Cover Image
close this bookConducting Environmental Impact Assessment in Developing Countries (United Nations University, 1999, 375 p.)
close this folder7. EIA communication
close this folder7.3 Communication to the public
View the document(introduction...)
Open this folder and view contents7.3.1 Factors that may result in effective public participation
View the document7.3.2 Overview of the roles of the public
Open this folder and view contents7.3.3 Public participation techniques
View the document7.3.4 Implementing public participation

(introduction...)

Effective public participation is critical in order to promote developmental projects successfully. Since the general public is the ultimate recipient of the economic benefits and environmental damage, every EIA should involve the public as part of the decision-making process of project development.

It must be remembered that there are many possible factors that can lead to miscommunication while disseminating information to the public. When communication events take place across socio-economic or multi-cultural levels, the possibility for mistakes increases significantly. Language translation mistakes are the most obvious cause. The ability of technical and scientific personnel to put information into an understandable context for non-technical or lay people is critical. Some of the points of miscommunication are illustrated by Figure 7.2.


Figure 7.1 Getting the message of the EIA into the mind of decision makers

Although the specific nature and degree of public participation can vary, it may be generally viewed as:

• access to information gathered during the assessment process;
• contribution of information to the assessment process;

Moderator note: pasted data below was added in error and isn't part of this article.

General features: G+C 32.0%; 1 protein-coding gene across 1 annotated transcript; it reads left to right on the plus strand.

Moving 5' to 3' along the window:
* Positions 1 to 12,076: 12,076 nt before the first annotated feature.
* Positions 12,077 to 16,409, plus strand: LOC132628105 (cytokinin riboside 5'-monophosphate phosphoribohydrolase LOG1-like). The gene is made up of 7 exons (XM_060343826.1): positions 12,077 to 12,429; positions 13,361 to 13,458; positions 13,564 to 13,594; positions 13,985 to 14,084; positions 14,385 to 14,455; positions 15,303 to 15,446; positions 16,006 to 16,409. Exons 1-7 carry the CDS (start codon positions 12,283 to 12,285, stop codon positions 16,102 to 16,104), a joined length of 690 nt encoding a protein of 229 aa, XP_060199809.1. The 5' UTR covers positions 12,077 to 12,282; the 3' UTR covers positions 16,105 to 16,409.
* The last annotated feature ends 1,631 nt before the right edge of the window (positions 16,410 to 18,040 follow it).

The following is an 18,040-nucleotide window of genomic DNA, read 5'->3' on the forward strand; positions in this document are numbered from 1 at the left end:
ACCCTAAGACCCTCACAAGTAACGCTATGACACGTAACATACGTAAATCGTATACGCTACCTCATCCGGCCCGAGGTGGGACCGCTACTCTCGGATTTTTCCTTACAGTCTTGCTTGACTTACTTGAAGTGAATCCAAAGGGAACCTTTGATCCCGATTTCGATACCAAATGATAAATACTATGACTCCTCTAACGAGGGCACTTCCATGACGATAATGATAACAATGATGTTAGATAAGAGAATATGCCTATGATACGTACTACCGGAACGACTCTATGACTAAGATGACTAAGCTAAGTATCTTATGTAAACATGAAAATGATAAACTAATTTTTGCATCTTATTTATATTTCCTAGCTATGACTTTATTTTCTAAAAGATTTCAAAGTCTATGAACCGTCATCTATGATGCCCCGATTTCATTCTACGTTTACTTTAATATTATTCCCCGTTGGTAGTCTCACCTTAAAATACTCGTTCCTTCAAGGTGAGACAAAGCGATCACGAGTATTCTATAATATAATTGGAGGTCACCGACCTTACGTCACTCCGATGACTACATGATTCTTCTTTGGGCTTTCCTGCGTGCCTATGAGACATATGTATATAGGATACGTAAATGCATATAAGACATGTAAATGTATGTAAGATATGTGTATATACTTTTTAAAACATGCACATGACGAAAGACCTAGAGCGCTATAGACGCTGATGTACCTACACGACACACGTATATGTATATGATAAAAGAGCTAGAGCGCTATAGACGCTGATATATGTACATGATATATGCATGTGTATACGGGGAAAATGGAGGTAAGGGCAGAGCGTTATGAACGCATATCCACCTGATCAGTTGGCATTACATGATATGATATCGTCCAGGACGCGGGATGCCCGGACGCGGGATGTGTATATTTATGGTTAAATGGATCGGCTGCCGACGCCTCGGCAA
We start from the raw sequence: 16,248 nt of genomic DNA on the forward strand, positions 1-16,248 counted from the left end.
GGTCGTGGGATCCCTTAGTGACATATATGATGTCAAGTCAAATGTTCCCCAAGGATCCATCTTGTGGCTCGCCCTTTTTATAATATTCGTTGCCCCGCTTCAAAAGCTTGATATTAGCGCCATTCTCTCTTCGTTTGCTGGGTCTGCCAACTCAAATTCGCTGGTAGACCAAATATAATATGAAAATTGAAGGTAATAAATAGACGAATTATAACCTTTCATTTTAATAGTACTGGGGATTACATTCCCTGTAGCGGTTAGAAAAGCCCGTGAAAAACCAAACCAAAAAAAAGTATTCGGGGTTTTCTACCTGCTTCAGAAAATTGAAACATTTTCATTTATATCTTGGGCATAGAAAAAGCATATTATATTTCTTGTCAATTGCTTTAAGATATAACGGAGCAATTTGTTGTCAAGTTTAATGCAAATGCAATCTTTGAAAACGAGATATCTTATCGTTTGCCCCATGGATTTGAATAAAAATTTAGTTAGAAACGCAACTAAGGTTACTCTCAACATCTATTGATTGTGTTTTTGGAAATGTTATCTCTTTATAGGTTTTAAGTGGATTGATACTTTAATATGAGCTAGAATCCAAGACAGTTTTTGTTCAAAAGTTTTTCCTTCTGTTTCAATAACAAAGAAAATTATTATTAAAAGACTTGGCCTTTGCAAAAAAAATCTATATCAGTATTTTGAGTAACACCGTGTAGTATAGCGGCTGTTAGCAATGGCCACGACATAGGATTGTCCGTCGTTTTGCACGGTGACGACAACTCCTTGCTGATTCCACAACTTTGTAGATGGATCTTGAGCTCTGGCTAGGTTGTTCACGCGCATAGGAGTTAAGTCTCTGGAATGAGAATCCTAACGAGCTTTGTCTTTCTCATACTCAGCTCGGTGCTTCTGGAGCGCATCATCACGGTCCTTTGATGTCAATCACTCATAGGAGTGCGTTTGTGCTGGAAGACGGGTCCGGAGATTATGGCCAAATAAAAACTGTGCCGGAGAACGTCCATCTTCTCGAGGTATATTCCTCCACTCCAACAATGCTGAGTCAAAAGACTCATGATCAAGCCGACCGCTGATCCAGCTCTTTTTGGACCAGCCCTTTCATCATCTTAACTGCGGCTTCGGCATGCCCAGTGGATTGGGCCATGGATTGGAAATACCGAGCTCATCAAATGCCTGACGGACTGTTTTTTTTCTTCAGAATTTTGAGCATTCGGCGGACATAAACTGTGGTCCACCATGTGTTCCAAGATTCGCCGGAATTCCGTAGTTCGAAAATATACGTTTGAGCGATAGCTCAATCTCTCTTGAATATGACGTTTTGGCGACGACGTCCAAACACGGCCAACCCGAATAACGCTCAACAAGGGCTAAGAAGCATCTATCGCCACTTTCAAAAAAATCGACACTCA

• right to challenge decisions made during the assessment process.


Figure 7.2 Illustrative points of miscommunication

Source: Environmental Risk Assessment for Sustainable Cities, Technical Publication Series [3] UNEP International Environment Technology Centre, Osaka/Shiga, 1996.

Unfortunately, public involvement in an assessment project is generally not done in a very organized and effective manner, and not implemented as per policy statements. The assessment teams generally view the public as an adversary rather than as a partner in the assessment process. This seriously hampers the chances that the public may play a constructive role in the identification and evaluation of potential impacts.

Instead of concentrating on the risks and difficulties of including the public in the assessment process in a meaningful way, assessment teams must concentrate on the benefits that can be derived from enhanced and much expanded communication among team members and the public. Communication between the assessment team and the public is the key to public participation. The assessment teams should try to:

• communicate with the public as early as possible;
• communicate with as many people as possible;
• communicate in as many different ways as possible.


Figure 7.3 Public participation in environmental assessment processes

Source: Module on Selected Topics in Environmental Management, UNESCO Series of Learning Materials in Engineering Sciences, UNESCO, 1993.

Although effective communication is an essential process in EIA, the following points must be considered prior to devising a concrete strategy for communication:

• commissioning and briefing an independent coordinator and expert study team (the disciplines that will be presented are decided after the 'scoping' stage, but the team must always include a communications expert);

• identifying the key decision makers who will plan, finance, permit, and control the proposed project, so as to characterize the audience for the EIA;

• researching laws and regulations that will affect these decisions;

• making contact with each of the various decision makers;

• determining how and when the EIA's findings will be communicated.

Public participation may arise at any time during the EIA, construction, operation, and maintenance phases, as discussed above. This is schematically represented in Figure 7.3.